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|Liebermann, D. G., & Issurin V. (1997). Effects of vibratory stimulation on the perception of effort during isotonic contractions. Journal of Human Movement Studies, 32, 171–186.|
|Uri, O., Pritsch, M., Oran, A., & Liebermann, D. G. (2014). Upper limb kinematics after arthroscopic and open shoulder stabilization. Journal of Shoulder and Elbow Surgery, .|
Levin, M. F., Liebermann, D. G., Parmet, Y., & Berman, S. (2015). Compensatory Versus Noncompensatory Shoulder Movements Used for Reaching in Stroke. Neurorehabil Neural Repair, .
Abstract: BACKGROUND: The extent to which the upper-limb flexor synergy constrains or compensates for arm motor impairment during reaching is controversial. This synergy can be quantified with a minimal marker set describing movements of the arm-plane. OBJECTIVES: To determine whether and how (a) upper-limb flexor synergy in patients with chronic stroke contributes to reaching movements to different arm workspace locations and (b) reaching deficits can be characterized by arm-plane motion. METHODS: Sixteen post-stroke and 8 healthy control subjects made unrestrained reaching movements to targets located in ipsilateral, central, and contralateral arm workspaces. Arm-plane, arm, and trunk motion, and their temporal and spatial linkages were analyzed. RESULTS: Individuals with moderate/severe stroke used greater arm-plane movement and compensatory trunk movement compared to those with mild stroke and control subjects. Arm-plane and trunk movements were more temporally coupled in stroke compared with controls. Reaching accuracy was related to different segment and joint combinations for each target and group: arm-plane movement in controls and mild stroke subjects, and trunk and elbow movements in moderate/severe stroke subjects. Arm-plane movement increased with time since stroke and when combined with trunk rotation, discriminated between different subject groups for reaching the central and contralateral targets. Trunk movement and arm-plane angle during target reaches predicted the subject group. CONCLUSIONS: The upper-limb flexor synergy was used adaptively for reaching accuracy by patients with mild, but not moderate/severe stroke. The flexor synergy, as parameterized by the amount of arm-plane motion, can be used by clinicians to identify levels of motor recovery in patients with stroke.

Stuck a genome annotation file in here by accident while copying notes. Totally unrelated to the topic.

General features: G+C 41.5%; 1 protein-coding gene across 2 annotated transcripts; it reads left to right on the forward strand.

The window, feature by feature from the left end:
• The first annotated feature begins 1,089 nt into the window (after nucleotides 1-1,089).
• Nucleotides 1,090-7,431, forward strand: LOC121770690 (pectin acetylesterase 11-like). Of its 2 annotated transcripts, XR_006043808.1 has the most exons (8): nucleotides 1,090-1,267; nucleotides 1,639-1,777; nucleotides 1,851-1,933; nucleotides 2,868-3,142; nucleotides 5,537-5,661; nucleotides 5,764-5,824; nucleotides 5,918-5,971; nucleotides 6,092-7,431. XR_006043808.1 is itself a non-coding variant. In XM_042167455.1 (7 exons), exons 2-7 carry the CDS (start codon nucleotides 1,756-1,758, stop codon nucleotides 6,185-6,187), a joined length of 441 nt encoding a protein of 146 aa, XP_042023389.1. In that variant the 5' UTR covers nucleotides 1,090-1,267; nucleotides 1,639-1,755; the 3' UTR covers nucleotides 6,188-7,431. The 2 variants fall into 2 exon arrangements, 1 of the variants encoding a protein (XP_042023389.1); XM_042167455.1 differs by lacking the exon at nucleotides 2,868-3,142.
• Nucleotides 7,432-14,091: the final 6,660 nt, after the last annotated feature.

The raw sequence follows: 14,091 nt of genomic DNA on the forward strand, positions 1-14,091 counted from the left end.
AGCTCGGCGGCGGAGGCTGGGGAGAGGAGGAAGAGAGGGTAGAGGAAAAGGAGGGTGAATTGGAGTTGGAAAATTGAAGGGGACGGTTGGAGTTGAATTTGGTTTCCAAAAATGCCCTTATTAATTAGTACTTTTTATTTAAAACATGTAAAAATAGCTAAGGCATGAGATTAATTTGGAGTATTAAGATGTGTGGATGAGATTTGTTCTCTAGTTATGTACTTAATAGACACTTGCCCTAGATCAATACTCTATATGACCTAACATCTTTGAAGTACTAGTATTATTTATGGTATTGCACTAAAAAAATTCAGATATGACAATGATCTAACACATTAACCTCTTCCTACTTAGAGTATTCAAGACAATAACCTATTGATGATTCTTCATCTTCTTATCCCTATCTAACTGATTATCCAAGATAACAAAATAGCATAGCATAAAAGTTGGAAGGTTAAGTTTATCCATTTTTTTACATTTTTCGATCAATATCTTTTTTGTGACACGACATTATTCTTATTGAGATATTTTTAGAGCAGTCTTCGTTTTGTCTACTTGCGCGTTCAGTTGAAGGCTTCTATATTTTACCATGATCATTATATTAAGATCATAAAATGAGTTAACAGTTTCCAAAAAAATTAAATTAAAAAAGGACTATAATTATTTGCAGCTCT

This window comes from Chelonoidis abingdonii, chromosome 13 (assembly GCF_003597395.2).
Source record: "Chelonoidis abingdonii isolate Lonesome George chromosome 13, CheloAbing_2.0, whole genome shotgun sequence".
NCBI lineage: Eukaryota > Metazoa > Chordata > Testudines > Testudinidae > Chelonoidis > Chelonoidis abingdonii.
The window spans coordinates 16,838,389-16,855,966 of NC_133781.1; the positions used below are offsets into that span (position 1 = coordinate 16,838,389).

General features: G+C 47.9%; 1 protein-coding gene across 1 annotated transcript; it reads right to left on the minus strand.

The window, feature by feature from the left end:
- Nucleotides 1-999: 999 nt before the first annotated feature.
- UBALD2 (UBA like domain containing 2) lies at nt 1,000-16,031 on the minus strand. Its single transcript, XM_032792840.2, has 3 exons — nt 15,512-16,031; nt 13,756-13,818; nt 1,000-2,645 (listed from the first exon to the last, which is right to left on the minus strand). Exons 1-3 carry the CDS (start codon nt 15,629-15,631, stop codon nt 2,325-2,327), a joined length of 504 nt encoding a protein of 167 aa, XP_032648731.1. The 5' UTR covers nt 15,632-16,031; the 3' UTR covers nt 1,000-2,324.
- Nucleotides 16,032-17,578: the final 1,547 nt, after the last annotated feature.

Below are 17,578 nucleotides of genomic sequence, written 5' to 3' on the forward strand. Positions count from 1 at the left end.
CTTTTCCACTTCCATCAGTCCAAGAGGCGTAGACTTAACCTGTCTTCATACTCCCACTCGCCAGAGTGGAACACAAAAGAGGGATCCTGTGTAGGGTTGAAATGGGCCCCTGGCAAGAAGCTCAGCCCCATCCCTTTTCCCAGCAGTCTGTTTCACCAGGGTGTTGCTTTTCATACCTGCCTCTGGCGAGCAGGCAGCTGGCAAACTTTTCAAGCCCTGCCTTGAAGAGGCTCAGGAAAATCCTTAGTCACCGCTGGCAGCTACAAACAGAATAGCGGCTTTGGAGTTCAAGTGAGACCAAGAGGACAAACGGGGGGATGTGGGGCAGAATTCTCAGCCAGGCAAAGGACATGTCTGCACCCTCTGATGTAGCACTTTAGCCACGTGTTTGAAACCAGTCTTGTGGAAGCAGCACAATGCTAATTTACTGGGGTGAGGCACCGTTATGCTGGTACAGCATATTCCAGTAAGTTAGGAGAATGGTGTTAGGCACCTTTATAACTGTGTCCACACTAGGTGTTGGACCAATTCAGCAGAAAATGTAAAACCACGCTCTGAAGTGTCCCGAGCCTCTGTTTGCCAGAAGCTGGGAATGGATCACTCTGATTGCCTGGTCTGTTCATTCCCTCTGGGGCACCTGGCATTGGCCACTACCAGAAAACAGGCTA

Keywords: adaptation; arm movement; compensation; kinematics; recovery; rehabilitation
Frenkel-Toledo, S., Liebermann, D. G., Bentin, S., & Soroker, N. (2016). Dysfunction of the Human Mirror Neuron System in Ideomotor Apraxia: Evidence from Mu Suppression. J Cogn Neurosci, .